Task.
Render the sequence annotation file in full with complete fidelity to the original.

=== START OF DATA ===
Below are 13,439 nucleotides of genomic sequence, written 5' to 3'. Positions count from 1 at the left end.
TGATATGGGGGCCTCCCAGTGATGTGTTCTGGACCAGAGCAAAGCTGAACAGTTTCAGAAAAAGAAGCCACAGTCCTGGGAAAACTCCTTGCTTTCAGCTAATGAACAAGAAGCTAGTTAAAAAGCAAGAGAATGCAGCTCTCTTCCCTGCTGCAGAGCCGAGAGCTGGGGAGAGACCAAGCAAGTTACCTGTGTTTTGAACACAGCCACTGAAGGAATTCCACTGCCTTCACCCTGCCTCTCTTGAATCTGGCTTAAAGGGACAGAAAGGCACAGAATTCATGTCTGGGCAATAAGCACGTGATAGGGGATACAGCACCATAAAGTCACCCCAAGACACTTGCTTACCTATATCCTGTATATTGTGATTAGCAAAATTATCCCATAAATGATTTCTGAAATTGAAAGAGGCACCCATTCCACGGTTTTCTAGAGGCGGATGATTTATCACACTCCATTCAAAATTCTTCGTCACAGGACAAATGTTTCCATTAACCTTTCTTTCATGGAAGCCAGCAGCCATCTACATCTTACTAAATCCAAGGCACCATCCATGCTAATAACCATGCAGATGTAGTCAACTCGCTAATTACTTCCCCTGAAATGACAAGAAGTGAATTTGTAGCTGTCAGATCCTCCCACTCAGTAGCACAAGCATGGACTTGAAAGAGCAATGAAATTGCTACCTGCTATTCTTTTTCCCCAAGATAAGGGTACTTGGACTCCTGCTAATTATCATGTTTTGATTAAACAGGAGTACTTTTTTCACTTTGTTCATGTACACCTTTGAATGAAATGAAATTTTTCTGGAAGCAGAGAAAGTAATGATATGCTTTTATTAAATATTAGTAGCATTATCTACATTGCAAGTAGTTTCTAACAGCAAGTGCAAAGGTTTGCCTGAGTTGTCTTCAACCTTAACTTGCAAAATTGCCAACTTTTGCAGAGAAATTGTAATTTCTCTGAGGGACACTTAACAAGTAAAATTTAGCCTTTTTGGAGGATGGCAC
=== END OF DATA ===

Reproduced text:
Below are 13,439 nucleotides of genomic sequence, written 5' to 3'. Positions count from 1 at the left end.
TGATATGGGGGCCTCCCAGTGATGTGTTCTGGACCAGAGCAAAGCTGAACAGTTTCAGAAAAAGAAGCCACAGTCCTGGGAAAACTCCTTGCTTTCAGCTAATGAACAAGAAGCTAGTTAAAAAGCAAGAGAATGCAGCTCTCTTCCCTGCTGCAGAGCCGAGAGCTGGGGAGAGACCAAGCAAGTTACCTGTGTTTTGAACACAGCCACTGAAGGAATTCCACTGCCTTCACCCTGCCTCTCTTGAATCTGGCTTAAAGGGACAGAAAGGCACAGAATTCATGTCTGGGCAATAAGCACGTGATAGGGGATACAGCACCATAAAGTCACCCCAAGACACTTGCTTACCTATATCCTGTATATTGTGATTAGCAAAATTATCCCATAAATGATTTCTGAAATTGAAAGAGGCACCCATTCCACGGTTTTCTAGAGGCGGATGATTTATCACACTCCATTCAAAATTCTTCGTCACAGGACAAATGTTTCCATTAACCTTTCTTTCATGGAAGCCAGCAGCCATCTACATCTTACTAAATCCAAGGCACCATCCATGCTAATAACCATGCAGATGTAGTCAACTCGCTAATTACTTCCCCTGAAATGACAAGAAGTGAATTTGTAGCTGTCAGATCCTCCCACTCAGTAGCACAAGCATGGACTTGAAAGAGCAATGAAATTGCTACCTGCTATTCTTTTTCCCCAAGATAAGGGTACTTGGACTCCTGCTAATTATCATGTTTTGATTAAACAGGAGTACTTTTTTCACTTTGTTCATGTACACCTTTGAATGAAATGAAATTTTTCTGGAAGCAGAGAAAGTAATGATATGCTTTTATTAAATATTAGTAGCATTATCTACATTGCAAGTAGTTTCTAACAGCAAGTGCAAAGGTTTGCCTGAGTTGTCTTCAACCTTAACTTGCAAAATTGCCAACTTTTGCAGAGAAATTGTAATTTCTCTGAGGGACACTTAACAAGTAAAATTTAGCCTTTTTGGAGGATGGCAC